Anger Management

Promoting Health & Wellness

Anger Management for Health and Wellness
Anger can cause a host of illnesses, injuries and trauma in otherwise healthy people. Understanding the emotion of anger and how to manage it could help you manage your health. Anger is an emotion that all people experience (like happiness, sadness, etc.). This class, facilitated by Rebecca Hasty, will focus on ways we choose to react to the anger emotion, from annoyance to rage, the consequences and the management. This class is not a psychotherapy class, a substitute for any therapy class, nor for people who have been court ordered to attend such a class. The class will not count for credit nor for counseling, and is, in part, based on the book, Anger Management for Dummies by W. Doyle Gentry.

The Anger Emotion
(Week 1)

Universal emotion Begins in infancy Problematic when is occurs too frequently and too intensely Choose how you express Anger Anger is a health issue Healthy people rarely get angry Anger says a lot about YOU

What is Your Risk?
Males are more intensely angry; rage Ages 13 to 39 Impulsivity and excitability Provocation, inadequate support system Cynicism, Self-absorption, aggressive Drugs, Life out of balance Highly irritable, constantly exhausted Depressed Communicate Poorly Lack problem-solving skills Stressed, judgmental, blaming

Bad Habits are Difficult to Change
• Managing anger is a major life change • Resistance to change • Changing requires energy, motivation and commitment • Take control of your anger • Write a letter to the editor or stand up for yourself, but don’t hurt others or yourself • Get support

Reacting to Anger
If you don’t know what to do when you begin to feel anger, your knee-jerk reactions can mean:
– – – – – – – – Loss of job, friends or family Poor performance in school Financial difficulties Institutionalization Loss of energy Health issues Court dates Your death

Responding to Anger
Keep your cool Ask yourself how much anger this situation warrants Anger-in or anger-out Rate your anger Maintain a healthy lifestyle Polish your problem-solving skills

How Angry are You? How Intense is Your Anger?
• How often during the week did you get irritated, mad, or angry on a scale from not at all to more than 10xs a day – think of all the times you felt the least bit angry. 0-------------------------------------------------------------10 • Think of how you feel most of the time when you get angry and honestly rate your anger from 1 (mild) to 10 (extreme).

Both Frequency and Intensity Matter


• 0 to 5 times per week for frequency is within a healthy, normal range • 6 or below is within a healthy, normal range for intensity • These are considered intermittent or episodic. However, any other answers means your anger is chronic and a problem. • Ratings between 7-10 are rage and are always considered a problem.

Choose Health Over Anger
• Anger has an instantaneous effect on your blood pressure • Cigarettes, alcohol, caffeine, high blood pressure, high cholesterol, overweight • On-the job injuries • Road Rage • Affects family

Steep Price to Pay to Make a Point
Burned that bridge?

• • • • Don’t need to have the last word Ratchet down the anger Choose your response Settle for just being annoyed:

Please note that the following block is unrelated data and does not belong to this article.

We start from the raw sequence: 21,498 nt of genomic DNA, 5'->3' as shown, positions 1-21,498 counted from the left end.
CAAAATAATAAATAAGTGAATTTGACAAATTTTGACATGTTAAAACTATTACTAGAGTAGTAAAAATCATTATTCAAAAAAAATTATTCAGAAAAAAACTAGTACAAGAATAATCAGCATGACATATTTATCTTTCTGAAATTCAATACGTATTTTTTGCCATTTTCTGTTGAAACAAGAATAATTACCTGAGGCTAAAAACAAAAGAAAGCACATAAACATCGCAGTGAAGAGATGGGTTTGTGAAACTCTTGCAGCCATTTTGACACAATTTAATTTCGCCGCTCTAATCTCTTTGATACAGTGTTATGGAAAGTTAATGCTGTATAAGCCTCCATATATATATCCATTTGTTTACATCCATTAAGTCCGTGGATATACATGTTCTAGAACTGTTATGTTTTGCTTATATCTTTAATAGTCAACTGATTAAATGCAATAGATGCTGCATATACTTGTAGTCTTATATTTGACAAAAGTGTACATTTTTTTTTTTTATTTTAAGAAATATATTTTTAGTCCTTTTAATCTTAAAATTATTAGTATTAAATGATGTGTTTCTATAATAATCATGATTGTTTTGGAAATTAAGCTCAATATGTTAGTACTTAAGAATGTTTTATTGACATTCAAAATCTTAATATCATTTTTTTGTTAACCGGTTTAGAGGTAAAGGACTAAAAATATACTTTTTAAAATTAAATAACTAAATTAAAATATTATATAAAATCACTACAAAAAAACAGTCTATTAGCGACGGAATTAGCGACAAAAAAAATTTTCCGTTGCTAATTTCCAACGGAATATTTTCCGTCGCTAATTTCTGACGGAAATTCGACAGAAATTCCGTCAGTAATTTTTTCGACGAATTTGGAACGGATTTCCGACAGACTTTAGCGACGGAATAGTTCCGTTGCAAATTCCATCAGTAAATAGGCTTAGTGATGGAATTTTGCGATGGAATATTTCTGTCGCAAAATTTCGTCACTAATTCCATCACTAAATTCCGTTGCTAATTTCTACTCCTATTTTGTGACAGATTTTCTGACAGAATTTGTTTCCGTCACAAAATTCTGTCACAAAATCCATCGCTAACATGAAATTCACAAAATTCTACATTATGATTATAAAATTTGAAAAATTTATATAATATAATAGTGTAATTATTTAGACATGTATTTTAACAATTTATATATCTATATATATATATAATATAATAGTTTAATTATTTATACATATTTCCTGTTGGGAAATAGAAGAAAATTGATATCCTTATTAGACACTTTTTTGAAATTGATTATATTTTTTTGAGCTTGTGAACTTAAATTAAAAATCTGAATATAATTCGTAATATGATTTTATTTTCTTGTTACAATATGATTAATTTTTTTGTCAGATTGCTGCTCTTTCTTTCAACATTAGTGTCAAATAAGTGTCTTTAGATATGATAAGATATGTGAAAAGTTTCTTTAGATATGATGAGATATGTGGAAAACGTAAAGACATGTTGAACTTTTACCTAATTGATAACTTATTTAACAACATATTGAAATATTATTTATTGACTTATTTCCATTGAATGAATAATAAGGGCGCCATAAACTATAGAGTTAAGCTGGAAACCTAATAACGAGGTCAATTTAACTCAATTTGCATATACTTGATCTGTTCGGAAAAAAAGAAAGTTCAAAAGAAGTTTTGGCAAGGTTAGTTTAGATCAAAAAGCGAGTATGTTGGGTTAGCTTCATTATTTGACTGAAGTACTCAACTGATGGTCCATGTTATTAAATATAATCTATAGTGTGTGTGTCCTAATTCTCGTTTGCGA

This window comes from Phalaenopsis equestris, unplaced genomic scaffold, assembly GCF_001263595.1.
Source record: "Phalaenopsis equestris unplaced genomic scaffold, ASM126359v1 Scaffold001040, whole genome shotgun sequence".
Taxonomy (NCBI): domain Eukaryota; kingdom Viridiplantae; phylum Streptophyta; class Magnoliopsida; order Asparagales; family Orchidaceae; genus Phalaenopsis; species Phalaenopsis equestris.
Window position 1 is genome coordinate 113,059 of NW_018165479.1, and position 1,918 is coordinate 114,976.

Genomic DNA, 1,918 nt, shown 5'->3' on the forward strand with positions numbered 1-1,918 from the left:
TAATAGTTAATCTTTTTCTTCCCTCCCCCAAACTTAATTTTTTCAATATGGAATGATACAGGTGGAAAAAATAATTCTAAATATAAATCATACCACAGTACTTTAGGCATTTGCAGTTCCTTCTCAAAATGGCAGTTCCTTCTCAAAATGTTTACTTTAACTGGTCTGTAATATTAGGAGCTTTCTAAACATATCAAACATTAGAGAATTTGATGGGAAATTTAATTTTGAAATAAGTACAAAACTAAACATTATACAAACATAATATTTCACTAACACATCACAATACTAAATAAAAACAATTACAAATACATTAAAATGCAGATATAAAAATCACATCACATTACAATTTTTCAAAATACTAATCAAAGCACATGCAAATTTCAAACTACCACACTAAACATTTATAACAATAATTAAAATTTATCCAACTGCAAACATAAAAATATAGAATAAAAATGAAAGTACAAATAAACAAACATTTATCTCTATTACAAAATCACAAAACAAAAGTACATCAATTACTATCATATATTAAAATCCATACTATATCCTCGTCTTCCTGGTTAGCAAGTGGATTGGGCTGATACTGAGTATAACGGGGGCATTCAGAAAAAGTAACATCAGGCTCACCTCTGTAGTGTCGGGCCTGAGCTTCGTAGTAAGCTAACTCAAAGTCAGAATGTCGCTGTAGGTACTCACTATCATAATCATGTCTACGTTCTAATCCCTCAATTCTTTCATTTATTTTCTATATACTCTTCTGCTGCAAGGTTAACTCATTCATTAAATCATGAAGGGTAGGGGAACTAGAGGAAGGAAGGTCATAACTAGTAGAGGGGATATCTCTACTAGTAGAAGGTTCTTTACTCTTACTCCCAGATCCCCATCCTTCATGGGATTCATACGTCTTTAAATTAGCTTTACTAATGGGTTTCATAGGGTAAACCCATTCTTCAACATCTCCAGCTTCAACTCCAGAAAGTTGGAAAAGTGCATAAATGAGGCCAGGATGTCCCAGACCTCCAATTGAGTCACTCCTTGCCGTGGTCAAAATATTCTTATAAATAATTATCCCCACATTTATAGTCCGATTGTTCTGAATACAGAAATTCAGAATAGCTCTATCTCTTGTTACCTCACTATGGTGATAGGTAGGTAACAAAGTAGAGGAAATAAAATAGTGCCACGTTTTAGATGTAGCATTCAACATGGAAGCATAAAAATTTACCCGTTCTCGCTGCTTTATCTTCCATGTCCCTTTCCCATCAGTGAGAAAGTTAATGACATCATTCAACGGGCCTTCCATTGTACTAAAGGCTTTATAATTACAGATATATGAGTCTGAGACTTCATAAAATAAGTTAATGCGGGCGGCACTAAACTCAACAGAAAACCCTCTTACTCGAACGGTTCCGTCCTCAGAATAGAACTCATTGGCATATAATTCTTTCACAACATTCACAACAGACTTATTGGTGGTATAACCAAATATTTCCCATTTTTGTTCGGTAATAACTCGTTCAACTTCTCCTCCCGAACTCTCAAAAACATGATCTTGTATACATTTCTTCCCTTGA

– – – – – – It’s not the end of the world Don’t take it personally Don’t blame the other person Don’t think about revenge Cope (music) No victim

Lengthening Your Fuse
• • • • • • • • Cut back on caffeine Drink alcohol only in moderation Get more sleep, naturally Get counseling for depression Be optimistic and thankful Use imagery Employ stress-management techniques Patiently suck on a Life Savers for 5 minutes

Becoming More Tolerant
Anger says that you think you’re right and the other person is wrong. The more intolerant a person, the more intense his/her anger. Diversity is the antidote.

Increasing Diversity
Read about religions different from your own See movies about places different than where you live Go to a restaurant & try something new Be adventurous Talk to a person you don’t already know Travel all you can Socialize with people who’s roots are different than your own Visit museums and art galleries Hang around people of all ages Attend free lectures on a variety of subjects Keep your eyes open, your mouth shut

Help for Type A’s
(Week 3)

– Dance – Laugh outrageously – Smile – Be honest and open about your feelings – Write No one starts out being emotionally mature. It’s a journey.

Becoming a Type B
• Who you are/not what you do • Engage in healthy competition (don’t keep score) • Walk with people who walk slower, at their speed • Nominate someone else • Don’t wear a watch • Seek diversity

Understanding Your Anger
• Anger reveals your character • Choose how you want to feel after you get angry • Do not dwell on your angry feelings • Focus your anger on the problem, not the person • Accept that the problem can be solved and then problem-solve • You are the source of your anger

• • • • Never comes easy Is a journey and takes time Requires support Acknowledge the frailty of human nature

Improvement Plans for Angry People
Stop smoking Lay off the caffeine Cut back on alcohol Become a more responsible consumer Understand your body chemistry Let the impulse pass Become less reactive Counterbalance stress Create positive sleep habits View faith as an anger-management tool Explore spirituality and emotional health

Remain Calm and Count to 9,000
• Get Out of Dodge Before You Say Something You’ll Regret • Take as Long as you Need to Relax


• Anger is expensive • Anger is deadly



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